August 10, 2014
Filed Under: NEWS & MEDIA
Written by Steve Buffery, journalist for the Toronto Sun
Toronto once had a reputation as being a great boxing town. Unfortunately, that reputation has taken a beating in recent years. Montreal certainly holds many more cards — both pro and amateur — than it’s Upper Canada rival and seems to produce more quality fighters. However; there was a time when Toronto was the undisputed boxing capital of Canada, and thanks to people like Jennifer Huggins, owner and operator of Etobicoke’s Kingsway Boxing Club and organizer of the annual Fight To End Cancer gala event in support of Princess Margaret Cancer Foundation, the sweet science seems to be on the upswing in these parts. And why not? Many people don’t realize, or have forgotten, how great of a boxing town Toronto once was; and how many great fighters — both professional and amateur — were developed and showcased in this town.
Toronto produced Olympic medalists Horace (Lefty) Gwynne, 1932 bantamweight champion, and Shawn O’Sullivan, the 1984 light-middleweight silver medalist (and son of a TTC bus driver), as well as a slew of world-ranked professionals, including the great heavyweight George Chuvalo, welterweights Sammy Luftspring, Donovan Boucher and Clyde Gray — a Commonwealth champion who fought for three world titles while later becoming Ontario boxing commissioner — lightweights Little Arthur King and Joey Bagnato, light-welterweight Nicky Furlano and light-heavyweight Eddie Melo. There was a time when fight cards were scheduled almost as frequently as Maple Leafs games.
In the so-called “modern” era of Toronto boxing, professional bouts have been held in grand stadiums like venerable Maple Leaf Gardens, and tiny venues like Winchester Public School in Toronto’s Cabbagetown District. Cards were also held regularly at the old Masonic Temple at Yonge and Davenport (later to become a CTV property), Varsity Arena — scene of a dynamic second-round knockout by Donovan Boucher over O’Sullivan in 1988 for the Canadian welterweight title — the Harbour Castle, Curzon Health Club, CNE Coliseum and the Metro Toronto Convention Centre.
Each year, for the past 29 years, an annual professional black tie show has been held at Toronto’s Royal York Hotel in aid of the Shaw Festival, an event that has raised over a million dollars for the festival and showcased many of the area’s top fighters. Local promoters have also put on shows at the St. Lawrence Market, where once an unusually small crowd prompted a “smart-alecky” Toronto sports reporter to write that the MC began his introductions with ‘Lady and Gentleman!”. The Market also hosted the widely popular ‘So You Think You’re Tough’ shows.
Prior to 1970’s, cards were held frequently at Maple Leaf Gardens (site of the epic 15-round war between Chuvalo and Muhammad Ali in 1966), the old Maple Leaf Stadium, Mutual Street Arena (where, in 1938, Sammy Luftspring knocked out Frankie Genovese in the 13th round for the Canadian welterweight title), Oakwood Stadium and North York Centennial Arena. In his extraordinary new book ‘Chuvalo’ (co-written by Edmonton journalist Murray Greig), the former heavyweight champion writes about his first amateur bout at East York Arena, site of a weekly CBC amateur boxing program.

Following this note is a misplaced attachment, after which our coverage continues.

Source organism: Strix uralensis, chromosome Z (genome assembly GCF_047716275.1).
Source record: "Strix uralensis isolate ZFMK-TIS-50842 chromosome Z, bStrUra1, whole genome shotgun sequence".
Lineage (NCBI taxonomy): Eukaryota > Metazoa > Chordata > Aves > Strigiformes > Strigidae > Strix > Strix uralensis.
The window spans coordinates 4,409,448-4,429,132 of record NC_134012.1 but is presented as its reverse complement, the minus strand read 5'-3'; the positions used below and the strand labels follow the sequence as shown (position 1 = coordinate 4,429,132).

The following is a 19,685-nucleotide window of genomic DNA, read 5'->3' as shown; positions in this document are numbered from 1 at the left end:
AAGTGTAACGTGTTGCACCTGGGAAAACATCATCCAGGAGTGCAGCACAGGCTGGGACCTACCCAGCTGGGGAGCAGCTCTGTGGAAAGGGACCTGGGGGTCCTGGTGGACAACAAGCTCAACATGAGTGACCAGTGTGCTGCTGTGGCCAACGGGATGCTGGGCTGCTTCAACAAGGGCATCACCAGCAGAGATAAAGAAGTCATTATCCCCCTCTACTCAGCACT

For a number of reasons, the game has suffered in recent years in Toronto and boxing cards have become few and far between. Thankfully, there are people like Huggins still involved in the game. The Etobicoke native is a one-woman wrecking crew in terms of promoting the sport. A National-level referee, as well as a former elite Canadian figure skater, Huggins is the brainchild behind the Fight To End Cancer, an event that matches business professionals inside the ring in serious competition. Though the show is not about showcasing up-and-coming amateur or professional fighters, the fights are no joke. Participants spend six months leading up to the event training under the watchful eye of Huggins and Kingsway Boxing Club/Fight To End Cancer head coach, Virgil Barrow. Everyone takes the matches very seriously. In boxing, you have to; there are no half measures in this sport.
“Chess is often used to describe the mindset inside the boxing ring between two opponents,” said Barrow. “As the Fight Team Captain, I would argue that it’s more like playing chess against yourself. You must train two people to fight each other and understand both fighter’s strengths and weaknesses. At the end of the day, corporate charity boxing is great for the sport. It allows people that never thought about boxing as an opportunity for them to step inside the ring, to fight for a great cause.”
The Fight To End Cancer is certainly a win-win-win proposition. The show raises needed funds for cancer research for the Princess Margaret Cancer Foundation, gets traditionally non-boxing types involved in the sport, and reminds people that the sport is, and will always be, part of this great city.